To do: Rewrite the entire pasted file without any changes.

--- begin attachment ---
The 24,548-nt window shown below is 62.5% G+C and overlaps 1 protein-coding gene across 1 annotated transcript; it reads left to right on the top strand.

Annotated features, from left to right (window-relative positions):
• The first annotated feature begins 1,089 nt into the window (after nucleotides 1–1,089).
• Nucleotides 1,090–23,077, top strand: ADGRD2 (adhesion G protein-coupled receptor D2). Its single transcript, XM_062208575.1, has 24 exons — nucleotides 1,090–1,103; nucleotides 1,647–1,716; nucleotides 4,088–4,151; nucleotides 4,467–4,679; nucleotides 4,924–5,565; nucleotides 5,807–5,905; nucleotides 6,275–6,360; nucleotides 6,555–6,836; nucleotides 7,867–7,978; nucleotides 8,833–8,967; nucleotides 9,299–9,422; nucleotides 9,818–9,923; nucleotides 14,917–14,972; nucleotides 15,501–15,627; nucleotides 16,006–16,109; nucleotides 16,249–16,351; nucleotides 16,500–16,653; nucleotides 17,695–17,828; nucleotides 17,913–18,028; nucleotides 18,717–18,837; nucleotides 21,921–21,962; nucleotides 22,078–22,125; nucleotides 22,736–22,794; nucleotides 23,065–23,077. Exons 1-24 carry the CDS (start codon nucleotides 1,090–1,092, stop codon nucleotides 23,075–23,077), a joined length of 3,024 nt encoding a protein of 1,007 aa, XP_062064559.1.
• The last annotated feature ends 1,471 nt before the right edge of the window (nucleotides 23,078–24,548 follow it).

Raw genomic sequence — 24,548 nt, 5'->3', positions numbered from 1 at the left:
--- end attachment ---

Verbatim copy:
The 24,548-nt window shown below is 62.5% G+C and overlaps 1 protein-coding gene across 1 annotated transcript; it reads left to right on the top strand.

Annotated features, from left to right (window-relative positions):
• The first annotated feature begins 1,089 nt into the window (after nucleotides 1–1,089).
• Nucleotides 1,090–23,077, top strand: ADGRD2 (adhesion G protein-coupled receptor D2). Its single transcript, XM_062208575.1, has 24 exons — nucleotides 1,090–1,103; nucleotides 1,647–1,716; nucleotides 4,088–4,151; nucleotides 4,467–4,679; nucleotides 4,924–5,565; nucleotides 5,807–5,905; nucleotides 6,275–6,360; nucleotides 6,555–6,836; nucleotides 7,867–7,978; nucleotides 8,833–8,967; nucleotides 9,299–9,422; nucleotides 9,818–9,923; nucleotides 14,917–14,972; nucleotides 15,501–15,627; nucleotides 16,006–16,109; nucleotides 16,249–16,351; nucleotides 16,500–16,653; nucleotides 17,695–17,828; nucleotides 17,913–18,028; nucleotides 18,717–18,837; nucleotides 21,921–21,962; nucleotides 22,078–22,125; nucleotides 22,736–22,794; nucleotides 23,065–23,077. Exons 1-24 carry the CDS (start codon nucleotides 1,090–1,092, stop codon nucleotides 23,075–23,077), a joined length of 3,024 nt encoding a protein of 1,007 aa, XP_062064559.1.
• The last annotated feature ends 1,471 nt before the right edge of the window (nucleotides 23,078–24,548 follow it).

Raw genomic sequence — 24,548 nt, 5'->3', positions numbered from 1 at the left: